"We believe that strategy is about choosing the right mix of technology in order to create a unique and valuable position for our clients and theLewek Constellation is the vessel that epitomizes that belief," he said.
Lewek Constellation has taken features from similar vessels and supersized them. For example, the vessel has a 3,000-metric ton (3,306-ton) Huisman Offshore mast crane, compared to the 400-metric ton (441-ton) crane offered by most competitors. It also has a Huisman multi-lay system capable of installing rigid and flexible pipe up to 800 metric tons (882 tons) of top tension and 1,200 metric tons (1,322 tons) of abandonment and recovery system. It also houses two Schilling HD work-class ROVs that are rated for 4,000-m (13,123-ft) for inspection, repair, maintenance, intervention, and construction work. (Incidentally, Lewek Constellation also sports a large 19-m by 8-m (62-ft by 26-ft) moonpool.)
What is immediately apparent upon viewingLewek Constellation sets it apart as unique: a distinct removable reel system, which the company believes makes the vessel ideal for remote fields. It can travel alongside a barge and allow for offshore reel transfer, saving the vessel trips to and from a spoolbase.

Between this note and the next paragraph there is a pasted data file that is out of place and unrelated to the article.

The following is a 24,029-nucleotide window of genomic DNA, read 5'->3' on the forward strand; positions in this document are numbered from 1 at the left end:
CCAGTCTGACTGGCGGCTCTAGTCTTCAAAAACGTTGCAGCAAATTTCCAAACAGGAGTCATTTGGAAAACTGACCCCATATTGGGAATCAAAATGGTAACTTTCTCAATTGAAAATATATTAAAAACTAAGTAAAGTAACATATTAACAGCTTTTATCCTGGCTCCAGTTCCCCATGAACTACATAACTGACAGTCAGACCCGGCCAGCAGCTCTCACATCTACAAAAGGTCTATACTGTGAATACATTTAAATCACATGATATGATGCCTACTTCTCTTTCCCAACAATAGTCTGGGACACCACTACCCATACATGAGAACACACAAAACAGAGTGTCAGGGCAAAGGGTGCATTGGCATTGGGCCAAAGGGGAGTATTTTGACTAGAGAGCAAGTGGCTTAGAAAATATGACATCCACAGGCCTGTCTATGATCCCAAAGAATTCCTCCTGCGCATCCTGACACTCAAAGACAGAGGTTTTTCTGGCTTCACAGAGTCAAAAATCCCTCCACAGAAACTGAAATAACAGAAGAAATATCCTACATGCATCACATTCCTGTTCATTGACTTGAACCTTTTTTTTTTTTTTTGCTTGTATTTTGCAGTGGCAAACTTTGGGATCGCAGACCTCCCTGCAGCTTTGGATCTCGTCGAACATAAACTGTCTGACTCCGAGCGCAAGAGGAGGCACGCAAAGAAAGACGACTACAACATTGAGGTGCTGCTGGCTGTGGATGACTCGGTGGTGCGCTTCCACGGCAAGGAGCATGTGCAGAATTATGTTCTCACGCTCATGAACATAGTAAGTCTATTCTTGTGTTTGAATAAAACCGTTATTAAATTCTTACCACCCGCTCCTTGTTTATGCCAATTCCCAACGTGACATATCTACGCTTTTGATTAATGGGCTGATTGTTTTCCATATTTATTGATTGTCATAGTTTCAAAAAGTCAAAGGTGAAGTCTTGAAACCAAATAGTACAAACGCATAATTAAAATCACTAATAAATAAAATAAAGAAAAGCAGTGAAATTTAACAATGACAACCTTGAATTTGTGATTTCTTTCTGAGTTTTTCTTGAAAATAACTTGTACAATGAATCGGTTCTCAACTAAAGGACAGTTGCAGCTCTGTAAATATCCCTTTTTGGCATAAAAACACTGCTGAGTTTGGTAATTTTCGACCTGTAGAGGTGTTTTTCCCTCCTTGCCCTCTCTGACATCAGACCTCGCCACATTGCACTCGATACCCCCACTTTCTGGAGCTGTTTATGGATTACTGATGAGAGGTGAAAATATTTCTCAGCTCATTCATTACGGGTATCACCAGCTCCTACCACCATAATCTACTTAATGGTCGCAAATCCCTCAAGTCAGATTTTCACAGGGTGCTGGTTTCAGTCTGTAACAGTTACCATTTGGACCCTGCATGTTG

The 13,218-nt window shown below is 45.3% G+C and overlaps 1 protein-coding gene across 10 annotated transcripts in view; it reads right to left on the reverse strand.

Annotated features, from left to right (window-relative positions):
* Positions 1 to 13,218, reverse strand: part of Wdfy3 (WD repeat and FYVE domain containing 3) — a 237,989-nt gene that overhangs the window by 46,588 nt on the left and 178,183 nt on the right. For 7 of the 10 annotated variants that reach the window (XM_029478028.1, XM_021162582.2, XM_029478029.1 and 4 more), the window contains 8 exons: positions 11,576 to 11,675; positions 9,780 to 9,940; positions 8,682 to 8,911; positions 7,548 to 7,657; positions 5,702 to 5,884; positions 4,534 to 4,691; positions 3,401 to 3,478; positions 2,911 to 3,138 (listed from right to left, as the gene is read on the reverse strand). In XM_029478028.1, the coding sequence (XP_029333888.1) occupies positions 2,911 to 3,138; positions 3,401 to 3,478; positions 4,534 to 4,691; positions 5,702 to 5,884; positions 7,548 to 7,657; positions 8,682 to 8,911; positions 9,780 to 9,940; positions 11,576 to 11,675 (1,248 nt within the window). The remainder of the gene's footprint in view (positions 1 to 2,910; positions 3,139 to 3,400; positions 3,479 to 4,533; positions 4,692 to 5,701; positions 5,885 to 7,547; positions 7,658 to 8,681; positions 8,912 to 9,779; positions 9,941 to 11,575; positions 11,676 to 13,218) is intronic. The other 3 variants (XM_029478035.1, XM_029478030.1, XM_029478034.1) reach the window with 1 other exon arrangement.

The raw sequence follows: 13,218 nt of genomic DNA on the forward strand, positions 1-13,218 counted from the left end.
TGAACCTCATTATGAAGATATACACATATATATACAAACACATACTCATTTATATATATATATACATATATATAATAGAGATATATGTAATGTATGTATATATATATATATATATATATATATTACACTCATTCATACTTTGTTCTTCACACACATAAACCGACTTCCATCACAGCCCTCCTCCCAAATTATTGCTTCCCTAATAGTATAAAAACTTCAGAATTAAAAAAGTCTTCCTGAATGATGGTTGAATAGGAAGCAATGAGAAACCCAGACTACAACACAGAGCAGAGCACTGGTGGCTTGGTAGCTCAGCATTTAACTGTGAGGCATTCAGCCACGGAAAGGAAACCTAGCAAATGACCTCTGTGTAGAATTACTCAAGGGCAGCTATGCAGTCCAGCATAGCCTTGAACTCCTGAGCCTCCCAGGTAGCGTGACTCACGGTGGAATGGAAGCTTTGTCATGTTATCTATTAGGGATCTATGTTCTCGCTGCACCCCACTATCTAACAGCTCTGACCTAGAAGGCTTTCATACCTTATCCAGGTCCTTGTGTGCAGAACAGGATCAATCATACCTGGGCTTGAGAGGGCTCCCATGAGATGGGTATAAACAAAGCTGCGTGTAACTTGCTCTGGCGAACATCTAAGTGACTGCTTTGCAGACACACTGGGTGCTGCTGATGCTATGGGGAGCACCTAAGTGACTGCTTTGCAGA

In October 2014, the vessel successfully completed its inaugural installation project, a job for VAALCO Gabon (Etame) Inc., offshore Gabon. The work scope included the transportation and installation of two jackets, topsides, flare booms, and living quarters for the Etame and Southeast Etame/North Tchibala platforms. It also installed new living quarters and a gas lift package onto the FPSO Nautipa.
It then headed to Huisman's yard in the Netherlands to be fitted for its multi-lay tower and ancillary equipment.
Having departed the Netherlands on March 13,Lewek Constellation is now headed to the GoM to begin work on a passel of contracts signed with Noble Energy, including the engineering, procurement, construction, and installation of subsea tiebacks for the Big Bend, Dantzler, and Gunflint projects. A total of more than 80 mi (130 km) of pipe-in-pipe flowlines and more than 56 mi (100 km) of umbilicals in water depths up to 7,200 ft (2,200 m) is included in the project scope of Lewek Constellation's first deepwater pipelay.
"They provide us the challenge; we provide the solution," Louis said of EMAS AMC's relationship with the Houston-based operator.
In October 2014, more than $70 million of work was booked in multiple contract awards from "a variety of national oil companies, oil majors, and contractors" in the GoM and Asia/Pacific, EMAS AMC said. Its most recent contract was in January 2015, when it signed a procurement, fabrication, and subsea installations with Apache Energy to work off Australia in 1Q 2016.
Louis said that EMAS AMC being a start-up put the wheels in motion forLewek Constellation's success.
"[Start-ups] have to be different, to raise that bridge between innovation and proven, predictable improvement," he said.